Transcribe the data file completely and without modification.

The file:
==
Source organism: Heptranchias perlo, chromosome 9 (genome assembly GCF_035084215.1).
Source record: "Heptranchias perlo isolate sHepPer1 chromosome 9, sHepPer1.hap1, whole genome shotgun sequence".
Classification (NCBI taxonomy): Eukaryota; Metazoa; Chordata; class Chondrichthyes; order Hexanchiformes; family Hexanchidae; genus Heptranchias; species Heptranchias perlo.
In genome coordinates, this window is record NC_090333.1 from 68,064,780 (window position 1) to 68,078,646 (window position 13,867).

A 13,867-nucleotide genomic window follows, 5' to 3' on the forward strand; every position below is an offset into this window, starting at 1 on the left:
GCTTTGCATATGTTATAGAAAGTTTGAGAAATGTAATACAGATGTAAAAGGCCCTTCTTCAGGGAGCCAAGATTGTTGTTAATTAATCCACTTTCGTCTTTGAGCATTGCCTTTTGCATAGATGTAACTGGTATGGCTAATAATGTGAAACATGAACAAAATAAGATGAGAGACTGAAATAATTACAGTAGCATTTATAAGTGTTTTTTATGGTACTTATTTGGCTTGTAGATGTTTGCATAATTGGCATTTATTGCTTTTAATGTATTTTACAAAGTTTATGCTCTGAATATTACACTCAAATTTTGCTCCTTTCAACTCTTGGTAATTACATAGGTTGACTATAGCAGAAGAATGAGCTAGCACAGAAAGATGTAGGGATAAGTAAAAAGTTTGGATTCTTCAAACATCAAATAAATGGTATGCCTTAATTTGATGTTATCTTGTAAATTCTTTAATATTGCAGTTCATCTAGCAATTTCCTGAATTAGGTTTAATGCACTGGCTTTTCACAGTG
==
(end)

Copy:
Source organism: Heptranchias perlo, chromosome 9 (genome assembly GCF_035084215.1).
Source record: "Heptranchias perlo isolate sHepPer1 chromosome 9, sHepPer1.hap1, whole genome shotgun sequence".
Classification (NCBI taxonomy): Eukaryota; Metazoa; Chordata; class Chondrichthyes; order Hexanchiformes; family Hexanchidae; genus Heptranchias; species Heptranchias perlo.
In genome coordinates, this window is record NC_090333.1 from 68,064,780 (window position 1) to 68,078,646 (window position 13,867).

A 13,867-nucleotide genomic window follows, 5' to 3' on the forward strand; every position below is an offset into this window, starting at 1 on the left:
GCTTTGCATATGTTATAGAAAGTTTGAGAAATGTAATACAGATGTAAAAGGCCCTTCTTCAGGGAGCCAAGATTGTTGTTAATTAATCCACTTTCGTCTTTGAGCATTGCCTTTTGCATAGATGTAACTGGTATGGCTAATAATGTGAAACATGAACAAAATAAGATGAGAGACTGAAATAATTACAGTAGCATTTATAAGTGTTTTTTATGGTACTTATTTGGCTTGTAGATGTTTGCATAATTGGCATTTATTGCTTTTAATGTATTTTACAAAGTTTATGCTCTGAATATTACACTCAAATTTTGCTCCTTTCAACTCTTGGTAATTACATAGGTTGACTATAGCAGAAGAATGAGCTAGCACAGAAAGATGTAGGGATAAGTAAAAAGTTTGGATTCTTCAAACATCAAATAAATGGTATGCCTTAATTTGATGTTATCTTGTAAATTCTTTAATATTGCAGTTCATCTAGCAATTTCCTGAATTAGGTTTAATGCACTGGCTTTTCACAGTG